Today on the blog, we’re going to go through a four-step lesson plan using the phylogenetic tree model.
1. Customize as you lecture
Phylogenetic trees can be hard to read, but with VB Suite’s annotation tools, you can make concepts crystal clear as you lecture.
Begin the lesson by walking students through the basic elements of the phylogenetic tree: branch points and clades.
Clicking on a part of the tree will bring up its name and a description in the Info box. Use the tag feature, also located in the Info box, to add a tag that identifies the branch point or clade. Using the Draw tool and Notepad, you can annotate in 3D as you lecture, adding circles, arrows, and notes to keep your students focused on the main points.
Annotate as you lecture with the Draw feature in VB Suite.
One important element of a phylogenetic tree is its ability to be read the same way no matter its orientation. By moving the tree in 3D, you can illustrate this point to students, highlighting how the core organizational structure of the tree doesn’t change.
2. Check knowledge with Flashcards
After students have learned about the organization of a phylogenetic tree, it’s time to review! Flashcards are an excellent tool to use as a short, in-class review because they shake up the monotony of lecture. Plus, Flashcard Decks are shareable, so students can use them to study.
We recommend gamifying the review process further with a Flashcard game show. Using the projector in your classroom, you can show the Deck to the entire class. In pairs or in teams, students can raise their hands to “buzz in” and earn points. Click on the Flashcard to flip it over and reveal the correct answer!
Now that students have a basic understanding of the parts of a phylogenetic tree, it’s time to explore how they are organized.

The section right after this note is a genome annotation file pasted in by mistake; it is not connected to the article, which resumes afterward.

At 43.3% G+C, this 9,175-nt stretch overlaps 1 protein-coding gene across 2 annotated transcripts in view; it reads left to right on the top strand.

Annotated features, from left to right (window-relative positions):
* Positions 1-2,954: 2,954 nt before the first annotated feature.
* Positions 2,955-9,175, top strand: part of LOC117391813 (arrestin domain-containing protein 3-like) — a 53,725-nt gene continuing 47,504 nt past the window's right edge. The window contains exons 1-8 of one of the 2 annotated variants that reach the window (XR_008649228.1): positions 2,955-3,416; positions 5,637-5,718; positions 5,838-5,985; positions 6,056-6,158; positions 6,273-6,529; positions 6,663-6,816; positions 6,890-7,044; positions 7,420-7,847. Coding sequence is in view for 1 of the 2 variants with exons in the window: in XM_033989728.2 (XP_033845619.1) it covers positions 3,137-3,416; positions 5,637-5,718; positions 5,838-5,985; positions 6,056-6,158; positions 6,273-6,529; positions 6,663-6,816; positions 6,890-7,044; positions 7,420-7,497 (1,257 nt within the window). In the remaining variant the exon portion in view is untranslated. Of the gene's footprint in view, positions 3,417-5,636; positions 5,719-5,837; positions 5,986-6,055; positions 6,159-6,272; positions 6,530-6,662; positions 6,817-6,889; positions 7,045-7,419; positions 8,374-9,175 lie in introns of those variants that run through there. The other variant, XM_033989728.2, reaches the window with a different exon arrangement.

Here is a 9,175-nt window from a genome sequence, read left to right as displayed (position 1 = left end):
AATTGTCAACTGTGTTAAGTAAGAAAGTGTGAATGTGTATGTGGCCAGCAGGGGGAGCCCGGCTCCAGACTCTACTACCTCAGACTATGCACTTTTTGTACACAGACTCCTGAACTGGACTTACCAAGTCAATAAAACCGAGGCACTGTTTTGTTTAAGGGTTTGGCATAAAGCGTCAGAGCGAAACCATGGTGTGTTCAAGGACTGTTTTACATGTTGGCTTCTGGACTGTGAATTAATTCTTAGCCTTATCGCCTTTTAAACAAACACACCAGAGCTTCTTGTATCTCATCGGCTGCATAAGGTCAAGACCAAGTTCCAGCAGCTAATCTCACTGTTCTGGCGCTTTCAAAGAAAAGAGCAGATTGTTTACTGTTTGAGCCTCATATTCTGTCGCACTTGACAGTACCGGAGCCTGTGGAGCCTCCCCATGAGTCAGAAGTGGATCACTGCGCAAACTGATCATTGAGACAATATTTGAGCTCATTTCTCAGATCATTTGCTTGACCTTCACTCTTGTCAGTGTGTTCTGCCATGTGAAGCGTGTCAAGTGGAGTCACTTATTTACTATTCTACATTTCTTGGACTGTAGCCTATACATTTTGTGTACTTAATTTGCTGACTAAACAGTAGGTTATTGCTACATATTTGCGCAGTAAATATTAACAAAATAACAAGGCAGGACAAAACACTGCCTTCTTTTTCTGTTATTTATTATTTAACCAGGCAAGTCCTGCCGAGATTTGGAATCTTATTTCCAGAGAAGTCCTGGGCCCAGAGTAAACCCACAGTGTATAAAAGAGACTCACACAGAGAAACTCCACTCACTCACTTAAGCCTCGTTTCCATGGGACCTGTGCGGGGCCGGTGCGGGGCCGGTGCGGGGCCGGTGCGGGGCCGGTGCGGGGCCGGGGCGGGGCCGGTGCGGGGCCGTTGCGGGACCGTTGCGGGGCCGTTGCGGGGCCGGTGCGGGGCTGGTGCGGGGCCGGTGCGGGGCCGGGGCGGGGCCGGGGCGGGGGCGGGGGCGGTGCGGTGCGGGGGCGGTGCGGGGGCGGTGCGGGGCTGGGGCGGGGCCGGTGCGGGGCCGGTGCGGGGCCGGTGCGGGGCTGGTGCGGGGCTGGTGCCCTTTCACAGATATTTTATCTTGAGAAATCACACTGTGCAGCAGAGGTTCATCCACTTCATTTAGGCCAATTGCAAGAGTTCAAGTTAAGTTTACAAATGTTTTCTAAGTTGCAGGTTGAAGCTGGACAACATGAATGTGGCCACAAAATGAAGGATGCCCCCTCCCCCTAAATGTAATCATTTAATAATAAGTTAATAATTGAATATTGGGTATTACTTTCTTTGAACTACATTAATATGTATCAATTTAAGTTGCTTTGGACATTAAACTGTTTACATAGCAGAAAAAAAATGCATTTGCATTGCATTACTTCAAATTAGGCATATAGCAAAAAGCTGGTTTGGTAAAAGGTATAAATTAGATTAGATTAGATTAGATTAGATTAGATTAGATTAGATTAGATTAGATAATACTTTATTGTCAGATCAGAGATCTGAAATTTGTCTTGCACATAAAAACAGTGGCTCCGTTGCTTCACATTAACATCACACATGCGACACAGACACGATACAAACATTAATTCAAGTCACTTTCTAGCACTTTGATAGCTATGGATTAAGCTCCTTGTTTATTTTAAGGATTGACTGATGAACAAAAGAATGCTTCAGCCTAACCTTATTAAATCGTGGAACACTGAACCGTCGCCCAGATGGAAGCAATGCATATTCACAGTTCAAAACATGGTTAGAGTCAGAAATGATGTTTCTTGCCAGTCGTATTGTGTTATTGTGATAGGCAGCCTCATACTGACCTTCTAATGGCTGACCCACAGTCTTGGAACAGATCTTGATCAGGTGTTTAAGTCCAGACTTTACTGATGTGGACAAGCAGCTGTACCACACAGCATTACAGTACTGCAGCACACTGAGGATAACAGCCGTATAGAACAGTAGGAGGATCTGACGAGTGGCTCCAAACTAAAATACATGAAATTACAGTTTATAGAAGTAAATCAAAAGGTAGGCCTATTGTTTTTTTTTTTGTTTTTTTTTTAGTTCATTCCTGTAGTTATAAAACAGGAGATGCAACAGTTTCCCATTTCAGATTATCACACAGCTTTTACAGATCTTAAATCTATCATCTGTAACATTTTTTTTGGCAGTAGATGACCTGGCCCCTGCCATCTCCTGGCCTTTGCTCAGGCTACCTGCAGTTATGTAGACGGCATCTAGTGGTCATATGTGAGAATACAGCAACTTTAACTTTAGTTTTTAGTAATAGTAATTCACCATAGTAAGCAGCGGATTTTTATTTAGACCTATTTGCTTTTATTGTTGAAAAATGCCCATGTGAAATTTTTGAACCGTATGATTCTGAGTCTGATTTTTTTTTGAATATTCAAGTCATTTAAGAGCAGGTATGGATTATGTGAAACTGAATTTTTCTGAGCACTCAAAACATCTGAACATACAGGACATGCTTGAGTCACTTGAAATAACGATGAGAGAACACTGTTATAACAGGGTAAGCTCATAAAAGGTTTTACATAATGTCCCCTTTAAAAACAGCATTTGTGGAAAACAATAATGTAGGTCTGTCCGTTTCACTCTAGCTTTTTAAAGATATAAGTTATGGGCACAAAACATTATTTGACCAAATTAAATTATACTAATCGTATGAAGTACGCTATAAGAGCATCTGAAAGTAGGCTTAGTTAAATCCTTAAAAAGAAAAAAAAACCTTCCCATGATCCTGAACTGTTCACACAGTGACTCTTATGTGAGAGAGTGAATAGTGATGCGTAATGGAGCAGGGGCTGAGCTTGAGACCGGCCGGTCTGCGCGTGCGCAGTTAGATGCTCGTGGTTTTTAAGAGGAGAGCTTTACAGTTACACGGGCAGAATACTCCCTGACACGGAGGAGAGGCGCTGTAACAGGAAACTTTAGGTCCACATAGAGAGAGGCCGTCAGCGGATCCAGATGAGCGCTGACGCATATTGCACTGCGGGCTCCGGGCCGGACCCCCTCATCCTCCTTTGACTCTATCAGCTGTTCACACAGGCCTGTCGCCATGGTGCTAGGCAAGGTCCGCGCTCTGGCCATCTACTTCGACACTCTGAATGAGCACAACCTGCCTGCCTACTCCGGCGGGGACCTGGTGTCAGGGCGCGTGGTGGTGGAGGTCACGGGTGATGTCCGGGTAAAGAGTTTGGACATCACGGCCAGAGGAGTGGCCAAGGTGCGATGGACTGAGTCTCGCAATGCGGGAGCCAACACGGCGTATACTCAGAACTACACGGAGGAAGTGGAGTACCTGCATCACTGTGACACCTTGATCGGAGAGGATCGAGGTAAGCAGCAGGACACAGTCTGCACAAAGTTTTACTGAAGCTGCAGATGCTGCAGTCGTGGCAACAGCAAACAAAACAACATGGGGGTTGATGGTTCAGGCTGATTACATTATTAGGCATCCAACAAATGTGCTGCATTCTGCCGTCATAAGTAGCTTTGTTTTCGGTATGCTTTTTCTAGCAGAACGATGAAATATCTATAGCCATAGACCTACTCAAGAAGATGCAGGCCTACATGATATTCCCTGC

Return to the phylogenetic tree model and examine the clades at the top: the earthworm, frog, pig, and sea star. Ask students to reflect on the order and organization of those four models: What do these animals have in common, and how are they different? Why do you think they’re organized this way on the tree?
By clicking on the appropriate model in the Related Content box, you can quickly access the animal model so students can walk through the animal’s physical traits and anatomy.
4. Create a phylogenetic tree
It’s time for students to apply what they’ve learned and build a phylogenetic tree for themselves—though, if we’re getting technical, these are cladograms, not phylogenetic trees.
Ask students to focus on the physical characteristics of the following animals and place them on a tree. This list is from Openstax Biology—you may want to alter it depending on your class’s needs.
Students should consider the traits of these animals and determine which traits they have in common. After they have completed their trees, ask students to compare with a partner and discuss why they made those decisions.
After students have shared their trees with a partner, draw a phylogenetic tree on the board, asking the class to generate the answers.
Visible Body Suite’s phylogenetic tree model is an exciting new resource for biology instructors teaching tough concepts to students.
As instructor Sheila Owen told us, “I think the students will really like it and relate to it better than a line drawing on paper. It makes more sense.”